Different people were assigned to answer the two phones, to ensure that callers who responded to both ads would not hear the same voice. Note that the ads were identical in every respect, except for the fact that in one of the ads the ethnicity of the couple was identified and in the other it was not. There were 14 responses to the ethnically nonspecific ad and two responses to the ethnically specific ad (three additional people responded to both ads).
In another experiment, Bochner exploited what he calls the ‘‘Fifi effect’’ (Bochner 1980:336). The Fifi effect refers to the fact that urbanites acknowledge the presence of strangers who pass by while walking a dog and ignore others. Bochner sent a white woman and an Aboriginal woman, both in their early 20s, and similarly dressed, to a public park in Sydney. He had them walk a small dog through randomly assigned sectors of the park, for 10 minutes in each sector.
Each woman was followed by two observers, who gave the impression that they were just out for a stroll. The two observers independently recorded the interaction of the women with passersby. The observers recorded the frequency of smiles offered to the women; the number of times anyone said anything to the women; and the number of nonverbal recognition nods the women received. The white woman received 50 approaches; the Aboriginal woman received only 18 (Bochner 1971:111).
There are many elegant touches in this experiment. Note how the age and dress of the experimenters were controlled, so that only their ethnic identity remained as a dependent variable. Note how the time for each experimental trial (10 minutes in each sector) was controlled to ensure an equal opportunity for each woman to receive the same treatment by strangers. Bochner did preliminary observation in the park and divided it into sectors that had the same population density, so that the chance for interaction with strangers would be about equal in each run of the experiment, and he used two independent observer-recorders.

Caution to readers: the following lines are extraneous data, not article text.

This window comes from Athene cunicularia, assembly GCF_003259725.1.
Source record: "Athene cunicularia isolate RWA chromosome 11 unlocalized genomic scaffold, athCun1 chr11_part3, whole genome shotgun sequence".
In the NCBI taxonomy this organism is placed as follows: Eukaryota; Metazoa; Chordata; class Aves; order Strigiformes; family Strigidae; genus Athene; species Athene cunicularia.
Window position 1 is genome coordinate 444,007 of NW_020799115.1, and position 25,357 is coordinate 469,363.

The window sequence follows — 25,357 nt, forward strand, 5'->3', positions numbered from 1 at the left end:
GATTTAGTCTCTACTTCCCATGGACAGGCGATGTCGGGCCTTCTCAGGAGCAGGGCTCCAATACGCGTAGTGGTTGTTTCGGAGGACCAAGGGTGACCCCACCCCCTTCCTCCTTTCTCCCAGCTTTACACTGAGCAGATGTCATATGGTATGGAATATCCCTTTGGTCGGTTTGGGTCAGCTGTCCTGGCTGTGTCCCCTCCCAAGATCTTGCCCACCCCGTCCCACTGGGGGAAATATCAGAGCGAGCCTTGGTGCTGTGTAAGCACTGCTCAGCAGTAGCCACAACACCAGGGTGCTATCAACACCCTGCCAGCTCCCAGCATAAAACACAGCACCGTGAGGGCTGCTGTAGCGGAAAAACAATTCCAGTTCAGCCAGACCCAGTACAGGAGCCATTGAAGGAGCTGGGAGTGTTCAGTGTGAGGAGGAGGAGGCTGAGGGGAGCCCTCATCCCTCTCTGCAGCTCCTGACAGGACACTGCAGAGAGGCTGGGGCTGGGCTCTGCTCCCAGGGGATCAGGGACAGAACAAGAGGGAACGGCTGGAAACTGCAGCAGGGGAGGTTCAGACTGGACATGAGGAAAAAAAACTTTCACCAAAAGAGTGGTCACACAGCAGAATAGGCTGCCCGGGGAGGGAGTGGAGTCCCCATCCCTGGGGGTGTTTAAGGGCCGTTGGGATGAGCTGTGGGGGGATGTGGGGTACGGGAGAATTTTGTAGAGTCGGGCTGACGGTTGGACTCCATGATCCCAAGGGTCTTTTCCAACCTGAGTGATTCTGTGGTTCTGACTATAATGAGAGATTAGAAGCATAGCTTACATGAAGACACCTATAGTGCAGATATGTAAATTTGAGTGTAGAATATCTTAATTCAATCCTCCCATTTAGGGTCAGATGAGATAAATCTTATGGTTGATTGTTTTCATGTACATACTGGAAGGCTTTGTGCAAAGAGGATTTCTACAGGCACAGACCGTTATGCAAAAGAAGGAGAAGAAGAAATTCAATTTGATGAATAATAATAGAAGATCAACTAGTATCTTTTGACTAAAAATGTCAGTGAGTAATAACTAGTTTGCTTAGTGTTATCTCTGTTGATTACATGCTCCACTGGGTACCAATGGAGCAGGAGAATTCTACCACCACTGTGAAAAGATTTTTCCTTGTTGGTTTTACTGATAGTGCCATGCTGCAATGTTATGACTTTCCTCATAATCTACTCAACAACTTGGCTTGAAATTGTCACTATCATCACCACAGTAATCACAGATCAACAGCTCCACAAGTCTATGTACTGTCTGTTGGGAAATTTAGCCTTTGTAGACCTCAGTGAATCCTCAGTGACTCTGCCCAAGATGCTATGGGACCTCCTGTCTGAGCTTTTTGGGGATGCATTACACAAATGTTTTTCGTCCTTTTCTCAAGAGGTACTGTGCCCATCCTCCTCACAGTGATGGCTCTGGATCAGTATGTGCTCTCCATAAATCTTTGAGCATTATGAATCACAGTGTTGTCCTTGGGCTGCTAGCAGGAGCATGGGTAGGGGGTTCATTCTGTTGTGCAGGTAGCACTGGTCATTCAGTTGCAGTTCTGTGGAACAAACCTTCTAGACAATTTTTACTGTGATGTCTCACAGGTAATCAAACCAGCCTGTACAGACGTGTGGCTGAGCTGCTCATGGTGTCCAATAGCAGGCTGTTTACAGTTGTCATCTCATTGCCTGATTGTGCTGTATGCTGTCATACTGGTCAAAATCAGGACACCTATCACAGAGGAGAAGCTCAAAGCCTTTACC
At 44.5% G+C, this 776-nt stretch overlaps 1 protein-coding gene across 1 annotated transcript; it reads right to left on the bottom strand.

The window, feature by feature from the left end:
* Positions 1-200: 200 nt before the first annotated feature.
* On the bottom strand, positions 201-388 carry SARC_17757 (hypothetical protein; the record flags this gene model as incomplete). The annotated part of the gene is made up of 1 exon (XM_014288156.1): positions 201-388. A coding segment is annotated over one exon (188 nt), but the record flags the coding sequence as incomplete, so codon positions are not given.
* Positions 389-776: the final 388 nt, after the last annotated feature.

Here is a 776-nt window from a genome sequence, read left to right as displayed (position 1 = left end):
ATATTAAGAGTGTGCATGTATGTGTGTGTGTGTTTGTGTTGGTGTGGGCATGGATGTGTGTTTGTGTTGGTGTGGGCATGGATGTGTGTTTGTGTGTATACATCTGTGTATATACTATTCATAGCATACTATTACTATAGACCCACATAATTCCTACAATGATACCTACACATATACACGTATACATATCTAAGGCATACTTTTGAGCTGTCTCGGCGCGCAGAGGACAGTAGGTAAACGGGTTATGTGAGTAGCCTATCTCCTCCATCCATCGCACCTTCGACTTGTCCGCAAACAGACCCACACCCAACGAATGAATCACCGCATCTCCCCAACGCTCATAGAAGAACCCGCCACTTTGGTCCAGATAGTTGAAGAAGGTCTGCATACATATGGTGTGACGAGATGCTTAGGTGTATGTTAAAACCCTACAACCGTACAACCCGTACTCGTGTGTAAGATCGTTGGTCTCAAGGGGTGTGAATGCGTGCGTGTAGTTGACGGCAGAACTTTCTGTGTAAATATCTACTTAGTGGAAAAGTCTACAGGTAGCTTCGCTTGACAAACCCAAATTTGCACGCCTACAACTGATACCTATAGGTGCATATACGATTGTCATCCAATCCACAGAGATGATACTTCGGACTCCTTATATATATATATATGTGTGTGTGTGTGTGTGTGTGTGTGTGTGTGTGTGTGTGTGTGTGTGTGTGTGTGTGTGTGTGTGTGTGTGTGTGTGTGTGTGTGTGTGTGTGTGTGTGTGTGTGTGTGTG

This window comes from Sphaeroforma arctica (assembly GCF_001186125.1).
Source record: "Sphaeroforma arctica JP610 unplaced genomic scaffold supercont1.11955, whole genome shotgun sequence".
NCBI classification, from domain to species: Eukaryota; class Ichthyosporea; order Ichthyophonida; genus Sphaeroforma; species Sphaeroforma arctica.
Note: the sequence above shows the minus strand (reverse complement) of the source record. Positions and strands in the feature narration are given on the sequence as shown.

As Bochner points out, however, there were still design flaws that threatened the internal validity of the experiment (1980:337). As it happens, the interrater reliability of the two observers in this experiment was nearly perfect. But suppose the two observers shared the same cultural expectations about Aboriginal-white relations in urban Australia. They might have quite reliably misrecorded the cues that they were observing.
Reactive and unobtrusive observations alike tell you what happened, not why. It is tempting to conclude that the Aboriginal woman was ignored because of active prejudice. But, says Bochner, ‘‘perhaps passersby ignored the Aboriginal . . . because they felt a personal approach might be misconstrued as patronizing” (Bochner 1980:338).
In Bochner’s third study, a young white or Aboriginal woman walked into a butcher’s shop and asked for 10 cents’ worth of bones for her pet dog. The dependent variables in the experiment were the weight and quality of the bones. (An independent dog fancier rated the bones on a 3-point scale, without knowing how the bones were obtained, or why.) Each woman visited seven shops in a single middle-class shopping district.
In both amount and quality of bones received, the white woman did better than the Aboriginal, but the differences were not statistically significant—the sample was just too small so no conclusions could be drawn from that study alone. Taken all together, though, the three studies done by Bochner and his students comprise a powerful set of information about Aboriginal-white relations in Sydney. Naturalistic experiments like these have their limitations, but they often produce intuitively compelling results. And since Bochner’s work, nearly 40 years ago, dozens of other field studies have been done testing for discrimination in housing, lending, and hiring (Ahmed and Hammarstedt 2008; Sharpe 1998).